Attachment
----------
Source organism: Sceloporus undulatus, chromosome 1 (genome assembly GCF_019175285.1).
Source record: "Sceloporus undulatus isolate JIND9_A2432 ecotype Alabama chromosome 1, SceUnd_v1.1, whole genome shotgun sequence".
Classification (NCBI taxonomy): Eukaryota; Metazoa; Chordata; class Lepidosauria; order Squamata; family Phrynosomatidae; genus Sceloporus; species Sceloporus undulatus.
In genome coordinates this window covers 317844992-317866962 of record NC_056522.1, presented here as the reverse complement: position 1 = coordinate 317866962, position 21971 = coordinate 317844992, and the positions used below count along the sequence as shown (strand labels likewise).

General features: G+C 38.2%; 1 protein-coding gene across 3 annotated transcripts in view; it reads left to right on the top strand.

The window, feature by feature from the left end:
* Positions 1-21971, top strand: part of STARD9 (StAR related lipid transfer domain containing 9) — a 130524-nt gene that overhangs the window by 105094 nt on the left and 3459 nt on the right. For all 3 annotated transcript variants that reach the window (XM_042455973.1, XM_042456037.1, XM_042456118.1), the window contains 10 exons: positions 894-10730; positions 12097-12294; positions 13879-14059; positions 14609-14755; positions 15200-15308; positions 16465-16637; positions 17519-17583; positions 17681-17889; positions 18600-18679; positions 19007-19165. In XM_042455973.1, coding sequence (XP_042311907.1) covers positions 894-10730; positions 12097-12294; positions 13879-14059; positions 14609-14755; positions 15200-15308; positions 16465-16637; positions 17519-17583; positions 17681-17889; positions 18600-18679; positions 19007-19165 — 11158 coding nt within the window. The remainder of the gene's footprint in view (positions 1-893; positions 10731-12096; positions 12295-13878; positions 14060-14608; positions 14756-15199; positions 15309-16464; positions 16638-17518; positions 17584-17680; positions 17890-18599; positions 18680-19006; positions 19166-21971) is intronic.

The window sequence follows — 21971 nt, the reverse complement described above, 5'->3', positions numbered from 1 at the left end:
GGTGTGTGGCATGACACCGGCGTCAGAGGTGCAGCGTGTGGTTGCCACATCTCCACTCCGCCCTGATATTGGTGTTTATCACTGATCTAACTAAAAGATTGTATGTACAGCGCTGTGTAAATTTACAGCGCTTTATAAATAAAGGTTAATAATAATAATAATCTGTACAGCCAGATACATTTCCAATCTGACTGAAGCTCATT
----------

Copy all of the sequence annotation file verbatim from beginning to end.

Source organism: Sceloporus undulatus, chromosome 1 (genome assembly GCF_019175285.1).
Source record: "Sceloporus undulatus isolate JIND9_A2432 ecotype Alabama chromosome 1, SceUnd_v1.1, whole genome shotgun sequence".
Classification (NCBI taxonomy): Eukaryota; Metazoa; Chordata; class Lepidosauria; order Squamata; family Phrynosomatidae; genus Sceloporus; species Sceloporus undulatus.
In genome coordinates this window covers 317844992-317866962 of record NC_056522.1, presented here as the reverse complement: position 1 = coordinate 317866962, position 21971 = coordinate 317844992, and the positions used below count along the sequence as shown (strand labels likewise).

General features: G+C 38.2%; 1 protein-coding gene across 3 annotated transcripts in view; it reads left to right on the top strand.

The window, feature by feature from the left end:
* Positions 1-21971, top strand: part of STARD9 (StAR related lipid transfer domain containing 9) — a 130524-nt gene that overhangs the window by 105094 nt on the left and 3459 nt on the right. For all 3 annotated transcript variants that reach the window (XM_042455973.1, XM_042456037.1, XM_042456118.1), the window contains 10 exons: positions 894-10730; positions 12097-12294; positions 13879-14059; positions 14609-14755; positions 15200-15308; positions 16465-16637; positions 17519-17583; positions 17681-17889; positions 18600-18679; positions 19007-19165. In XM_042455973.1, coding sequence (XP_042311907.1) covers positions 894-10730; positions 12097-12294; positions 13879-14059; positions 14609-14755; positions 15200-15308; positions 16465-16637; positions 17519-17583; positions 17681-17889; positions 18600-18679; positions 19007-19165 — 11158 coding nt within the window. The remainder of the gene's footprint in view (positions 1-893; positions 10731-12096; positions 12295-13878; positions 14060-14608; positions 14756-15199; positions 15309-16464; positions 16638-17518; positions 17584-17680; positions 17890-18599; positions 18680-19006; positions 19166-21971) is intronic.

The window sequence follows — 21971 nt, the reverse complement described above, 5'->3', positions numbered from 1 at the left end:
GGTGTGTGGCATGACACCGGCGTCAGAGGTGCAGCGTGTGGTTGCCACATCTCCACTCCGCCCTGATATTGGTGTTTATCACTGATCTAACTAAAAGATTGTATGTACAGCGCTGTGTAAATTTACAGCGCTTTATAAATAAAGGTTAATAATAATAATAATCTGTACAGCCAGATACATTTCCAATCTGACTGAAGCTCATT